7. On the Review your enrollment information and submit page, take a look through all of the information you have provided and make changes where necessary or click on the Place Order Now button to go to the next screen.

  8. In the Program License Agreement page, read through the license agreements and click on the I Agree button.

  9. Add the developer program to your cart. Click on Continue once you have entered all of the necessary information to pay for your account.

  10. You will receive an e-mail from Apple with a verification code. Enter the code into the field provided in the dialog box. If you did not receive an e-mail, select the verification email button in the bottom-right corner of the dialog box, wait for the e-mail, and then enter it into the field. Click on the Continue button. Bask in the glory; you are now an official iOS developer.

  11. Click on the Continue button when you are ready.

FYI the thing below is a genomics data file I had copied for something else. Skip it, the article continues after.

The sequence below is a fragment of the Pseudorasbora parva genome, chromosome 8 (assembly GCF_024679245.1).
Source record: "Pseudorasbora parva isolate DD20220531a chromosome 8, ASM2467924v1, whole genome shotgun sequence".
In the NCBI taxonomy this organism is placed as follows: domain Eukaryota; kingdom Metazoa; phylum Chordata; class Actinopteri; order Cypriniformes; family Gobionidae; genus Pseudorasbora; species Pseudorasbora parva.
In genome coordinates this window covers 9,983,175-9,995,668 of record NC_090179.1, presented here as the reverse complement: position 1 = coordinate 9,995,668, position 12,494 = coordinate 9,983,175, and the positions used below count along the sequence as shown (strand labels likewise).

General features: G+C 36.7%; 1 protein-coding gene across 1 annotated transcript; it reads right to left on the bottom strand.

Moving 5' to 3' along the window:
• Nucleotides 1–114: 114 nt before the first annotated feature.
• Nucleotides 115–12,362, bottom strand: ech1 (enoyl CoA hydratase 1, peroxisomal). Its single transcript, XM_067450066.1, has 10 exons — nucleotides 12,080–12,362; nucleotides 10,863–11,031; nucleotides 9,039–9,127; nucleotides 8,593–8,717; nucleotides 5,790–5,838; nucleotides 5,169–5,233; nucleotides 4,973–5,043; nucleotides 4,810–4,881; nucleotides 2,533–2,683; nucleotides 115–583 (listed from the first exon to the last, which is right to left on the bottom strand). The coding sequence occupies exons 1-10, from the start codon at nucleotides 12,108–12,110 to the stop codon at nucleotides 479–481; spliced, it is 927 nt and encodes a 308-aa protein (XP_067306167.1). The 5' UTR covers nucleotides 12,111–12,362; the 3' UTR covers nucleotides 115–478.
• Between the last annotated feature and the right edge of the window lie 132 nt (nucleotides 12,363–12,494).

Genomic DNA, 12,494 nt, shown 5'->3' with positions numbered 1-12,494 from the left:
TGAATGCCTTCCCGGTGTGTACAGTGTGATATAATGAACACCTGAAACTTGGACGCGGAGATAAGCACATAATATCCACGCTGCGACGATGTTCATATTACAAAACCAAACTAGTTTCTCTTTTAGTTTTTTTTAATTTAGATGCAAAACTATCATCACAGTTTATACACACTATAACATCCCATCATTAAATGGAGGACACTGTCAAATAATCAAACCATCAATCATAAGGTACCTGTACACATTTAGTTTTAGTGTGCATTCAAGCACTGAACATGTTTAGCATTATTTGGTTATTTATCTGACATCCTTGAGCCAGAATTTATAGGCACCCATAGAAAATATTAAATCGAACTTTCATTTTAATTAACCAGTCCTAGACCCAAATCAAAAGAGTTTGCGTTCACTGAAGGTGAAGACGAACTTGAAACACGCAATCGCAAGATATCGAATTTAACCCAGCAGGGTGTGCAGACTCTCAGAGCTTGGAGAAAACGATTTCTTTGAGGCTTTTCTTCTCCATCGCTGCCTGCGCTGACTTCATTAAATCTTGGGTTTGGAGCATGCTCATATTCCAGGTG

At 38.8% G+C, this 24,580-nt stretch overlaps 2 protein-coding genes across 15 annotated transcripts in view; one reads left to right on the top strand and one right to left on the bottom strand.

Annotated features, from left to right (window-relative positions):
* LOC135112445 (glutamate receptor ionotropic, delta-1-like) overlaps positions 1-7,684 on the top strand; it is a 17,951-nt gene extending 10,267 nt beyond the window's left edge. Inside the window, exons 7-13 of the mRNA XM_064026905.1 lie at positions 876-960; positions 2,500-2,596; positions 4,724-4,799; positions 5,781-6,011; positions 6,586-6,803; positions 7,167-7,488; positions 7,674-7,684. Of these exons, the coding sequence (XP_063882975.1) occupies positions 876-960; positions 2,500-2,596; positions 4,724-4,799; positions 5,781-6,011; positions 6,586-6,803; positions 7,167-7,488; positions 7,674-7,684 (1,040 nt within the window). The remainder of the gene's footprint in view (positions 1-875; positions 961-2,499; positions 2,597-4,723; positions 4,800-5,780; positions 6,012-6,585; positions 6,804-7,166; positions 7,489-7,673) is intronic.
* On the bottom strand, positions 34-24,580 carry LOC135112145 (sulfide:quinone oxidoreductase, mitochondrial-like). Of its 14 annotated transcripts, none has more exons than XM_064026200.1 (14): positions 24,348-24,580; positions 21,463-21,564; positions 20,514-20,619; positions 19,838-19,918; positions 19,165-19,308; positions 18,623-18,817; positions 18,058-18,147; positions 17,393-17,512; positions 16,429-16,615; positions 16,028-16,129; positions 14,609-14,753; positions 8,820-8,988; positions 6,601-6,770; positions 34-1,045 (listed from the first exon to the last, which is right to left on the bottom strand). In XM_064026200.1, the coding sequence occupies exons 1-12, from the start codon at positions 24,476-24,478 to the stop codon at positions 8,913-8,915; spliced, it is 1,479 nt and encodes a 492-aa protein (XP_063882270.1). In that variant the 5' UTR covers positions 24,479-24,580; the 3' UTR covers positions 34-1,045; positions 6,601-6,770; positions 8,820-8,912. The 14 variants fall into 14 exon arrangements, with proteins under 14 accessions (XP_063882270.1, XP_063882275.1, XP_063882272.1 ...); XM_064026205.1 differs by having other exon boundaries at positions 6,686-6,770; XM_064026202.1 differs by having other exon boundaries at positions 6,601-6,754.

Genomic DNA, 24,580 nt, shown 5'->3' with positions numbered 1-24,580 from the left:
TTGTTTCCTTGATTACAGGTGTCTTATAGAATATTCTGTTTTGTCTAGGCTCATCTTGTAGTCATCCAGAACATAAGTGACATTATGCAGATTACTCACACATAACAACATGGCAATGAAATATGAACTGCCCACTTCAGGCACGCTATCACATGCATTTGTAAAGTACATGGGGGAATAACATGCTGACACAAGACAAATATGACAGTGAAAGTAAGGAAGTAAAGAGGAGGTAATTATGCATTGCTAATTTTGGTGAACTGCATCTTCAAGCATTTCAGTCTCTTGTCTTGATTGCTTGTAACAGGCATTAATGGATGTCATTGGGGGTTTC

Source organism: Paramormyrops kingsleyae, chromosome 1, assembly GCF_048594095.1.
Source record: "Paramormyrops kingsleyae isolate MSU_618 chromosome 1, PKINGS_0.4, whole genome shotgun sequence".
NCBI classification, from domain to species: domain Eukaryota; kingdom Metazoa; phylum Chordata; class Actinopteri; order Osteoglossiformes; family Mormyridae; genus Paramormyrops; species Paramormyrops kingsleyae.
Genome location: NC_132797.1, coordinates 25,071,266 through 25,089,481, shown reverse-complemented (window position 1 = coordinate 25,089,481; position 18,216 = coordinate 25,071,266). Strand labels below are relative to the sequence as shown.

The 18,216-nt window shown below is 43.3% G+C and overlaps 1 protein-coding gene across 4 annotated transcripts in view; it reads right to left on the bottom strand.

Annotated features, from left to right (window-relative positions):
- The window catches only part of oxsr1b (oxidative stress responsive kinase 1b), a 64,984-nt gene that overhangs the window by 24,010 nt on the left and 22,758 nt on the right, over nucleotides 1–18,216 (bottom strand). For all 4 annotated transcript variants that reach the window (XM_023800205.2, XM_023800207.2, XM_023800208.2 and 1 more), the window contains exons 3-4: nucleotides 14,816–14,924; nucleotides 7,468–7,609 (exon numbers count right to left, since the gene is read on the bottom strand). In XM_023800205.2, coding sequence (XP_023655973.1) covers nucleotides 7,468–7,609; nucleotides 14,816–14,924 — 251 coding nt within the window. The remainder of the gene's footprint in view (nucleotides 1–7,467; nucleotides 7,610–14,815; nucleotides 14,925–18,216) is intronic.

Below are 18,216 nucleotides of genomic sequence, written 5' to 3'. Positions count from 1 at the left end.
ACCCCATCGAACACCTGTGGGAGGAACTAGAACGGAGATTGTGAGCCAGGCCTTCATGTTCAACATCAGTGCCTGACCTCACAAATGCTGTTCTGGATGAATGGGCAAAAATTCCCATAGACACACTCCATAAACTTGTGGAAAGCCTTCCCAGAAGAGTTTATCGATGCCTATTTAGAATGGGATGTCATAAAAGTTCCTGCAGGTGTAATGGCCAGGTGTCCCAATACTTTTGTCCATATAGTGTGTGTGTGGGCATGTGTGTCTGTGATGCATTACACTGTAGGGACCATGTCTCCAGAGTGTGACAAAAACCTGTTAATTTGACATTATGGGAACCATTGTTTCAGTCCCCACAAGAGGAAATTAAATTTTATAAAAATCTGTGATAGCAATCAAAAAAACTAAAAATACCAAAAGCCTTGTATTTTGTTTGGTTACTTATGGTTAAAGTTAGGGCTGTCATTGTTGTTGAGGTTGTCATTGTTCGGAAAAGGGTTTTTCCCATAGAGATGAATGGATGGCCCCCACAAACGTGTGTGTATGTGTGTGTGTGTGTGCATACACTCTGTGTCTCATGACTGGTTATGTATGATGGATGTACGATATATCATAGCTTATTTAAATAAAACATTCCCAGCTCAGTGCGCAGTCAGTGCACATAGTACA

And that's all there is to it; you are now an official iOS developer. You can download the beta software, test on the actual hardware, and distribute your apps to your heart's content.


Downloading and installing Xcode

Once you are registered, you will need to download and install the Xcode developer tools by performing the following steps:

  1. You can download and install Xcode from the Macintosh App Store at http://itunes.apple.com/us/app/xcode/id497799835?ls=1&mt=12.

  2. Select the Free or Install button on the App Store page. Once it has completed the install process, just launch Xcode from your Applications folder.

  3. You can find additional development tools from the Apple developer website at https://developer.apple.com/.


    Removing Xcode

    For Xcode 4.3 and later versions, if you need to remove Xcode, just drop it in the trash like most Mac applications. If you run into issues installing a new version of Xcode or just want to remove an older version and you need to completely remove Xcode from your system, you will need to run a special command-line instruction:

    sudo <Xcode>/Library/uninstall-devtools --mode=all